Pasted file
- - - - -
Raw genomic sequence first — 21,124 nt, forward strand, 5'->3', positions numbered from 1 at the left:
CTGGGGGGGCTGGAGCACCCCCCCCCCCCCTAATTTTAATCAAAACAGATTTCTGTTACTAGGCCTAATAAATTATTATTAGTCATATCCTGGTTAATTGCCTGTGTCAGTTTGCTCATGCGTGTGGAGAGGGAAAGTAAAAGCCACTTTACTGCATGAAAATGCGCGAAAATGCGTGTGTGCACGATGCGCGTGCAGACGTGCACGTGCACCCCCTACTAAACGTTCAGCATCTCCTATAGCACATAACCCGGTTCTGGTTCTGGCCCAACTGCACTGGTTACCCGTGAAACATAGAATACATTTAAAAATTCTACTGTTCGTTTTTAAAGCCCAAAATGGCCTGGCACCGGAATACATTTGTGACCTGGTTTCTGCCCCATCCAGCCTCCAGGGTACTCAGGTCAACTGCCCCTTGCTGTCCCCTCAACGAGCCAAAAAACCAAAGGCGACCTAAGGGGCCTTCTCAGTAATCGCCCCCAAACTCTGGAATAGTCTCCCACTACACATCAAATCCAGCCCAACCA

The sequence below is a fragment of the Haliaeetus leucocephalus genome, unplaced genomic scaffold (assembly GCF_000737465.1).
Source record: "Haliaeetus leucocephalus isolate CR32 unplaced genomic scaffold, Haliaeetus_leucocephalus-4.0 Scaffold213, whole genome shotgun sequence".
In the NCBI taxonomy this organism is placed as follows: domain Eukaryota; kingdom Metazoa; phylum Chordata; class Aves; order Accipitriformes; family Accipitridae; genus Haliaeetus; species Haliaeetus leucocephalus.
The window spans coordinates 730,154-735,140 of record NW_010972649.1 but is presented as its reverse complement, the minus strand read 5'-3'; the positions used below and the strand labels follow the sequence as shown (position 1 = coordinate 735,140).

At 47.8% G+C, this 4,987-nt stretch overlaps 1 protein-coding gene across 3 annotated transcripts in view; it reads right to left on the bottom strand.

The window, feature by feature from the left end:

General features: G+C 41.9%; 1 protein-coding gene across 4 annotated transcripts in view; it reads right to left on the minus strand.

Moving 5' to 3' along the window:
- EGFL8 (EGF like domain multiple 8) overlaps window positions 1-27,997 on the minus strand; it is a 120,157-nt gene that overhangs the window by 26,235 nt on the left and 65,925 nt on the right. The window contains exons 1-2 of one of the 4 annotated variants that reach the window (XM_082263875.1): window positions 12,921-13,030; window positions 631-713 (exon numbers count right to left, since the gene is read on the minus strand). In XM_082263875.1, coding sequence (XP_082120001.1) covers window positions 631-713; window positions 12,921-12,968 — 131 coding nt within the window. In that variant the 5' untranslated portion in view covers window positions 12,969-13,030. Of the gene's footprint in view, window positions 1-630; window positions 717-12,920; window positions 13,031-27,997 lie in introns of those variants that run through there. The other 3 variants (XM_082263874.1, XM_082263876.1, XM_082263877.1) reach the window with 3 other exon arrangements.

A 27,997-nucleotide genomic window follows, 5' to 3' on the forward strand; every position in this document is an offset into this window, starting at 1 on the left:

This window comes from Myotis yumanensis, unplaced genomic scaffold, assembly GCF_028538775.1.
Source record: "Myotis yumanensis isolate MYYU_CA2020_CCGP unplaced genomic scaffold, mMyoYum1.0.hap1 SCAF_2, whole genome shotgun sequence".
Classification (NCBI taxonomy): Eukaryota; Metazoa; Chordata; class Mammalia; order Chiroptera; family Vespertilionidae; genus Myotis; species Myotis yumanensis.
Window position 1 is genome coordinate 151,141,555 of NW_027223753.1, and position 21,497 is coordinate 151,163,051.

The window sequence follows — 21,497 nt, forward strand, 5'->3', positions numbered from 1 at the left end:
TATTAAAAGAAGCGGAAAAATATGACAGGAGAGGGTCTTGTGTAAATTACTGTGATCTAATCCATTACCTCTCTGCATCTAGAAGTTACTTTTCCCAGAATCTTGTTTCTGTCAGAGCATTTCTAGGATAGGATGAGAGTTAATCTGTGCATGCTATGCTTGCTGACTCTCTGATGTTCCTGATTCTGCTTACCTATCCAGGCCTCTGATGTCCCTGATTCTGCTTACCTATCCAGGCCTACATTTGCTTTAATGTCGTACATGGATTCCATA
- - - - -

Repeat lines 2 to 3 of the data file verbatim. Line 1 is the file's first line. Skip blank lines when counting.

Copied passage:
CTGGGGGGGCTGGAGCACCCCCCCCCCCCCTAATTTTAATCAAAACAGATTTCTGTTACTAGGCCTAATAAATTATTATTAGTCATATCCTGGTTAATTGCCTGTGTCAGTTTGCTCATGCGTGTGGAGAGGGAAAGTAAAAGCCACTTTACTGCATGAAAATGCGCGAAAATGCGTGTGTGCACGATGCGCGTGCAGACGTGCACGTGCACCCCCTACTAAACGTTCAGCATCTCCTATAGCACATAACCCGGTTCTGGTTCTGGCCCAACTGCACTGGTTACCCGTGAAACATAGAATACATTTAAAAATTCTACTGTTCGTTTTTAAAGCCCAAAATGGCCTGGCACCGGAATACATTTGTGACCTGGTTTCTGCCCCATCCAGCCTCCAGGGTACTCAGGTCAACTGCCCCTTGCTGTCCCCTCAACGAGCCAAAAAACCAAAGGCGACCTAAGGGGCCTTCTCAGTAATCGCCCCCAAACTCTGGAATAGTCTCCCACTACACATCAAATCCAGCCCAACCA

The sequence below is a fragment of the Haliaeetus leucocephalus genome, unplaced genomic scaffold (assembly GCF_000737465.1).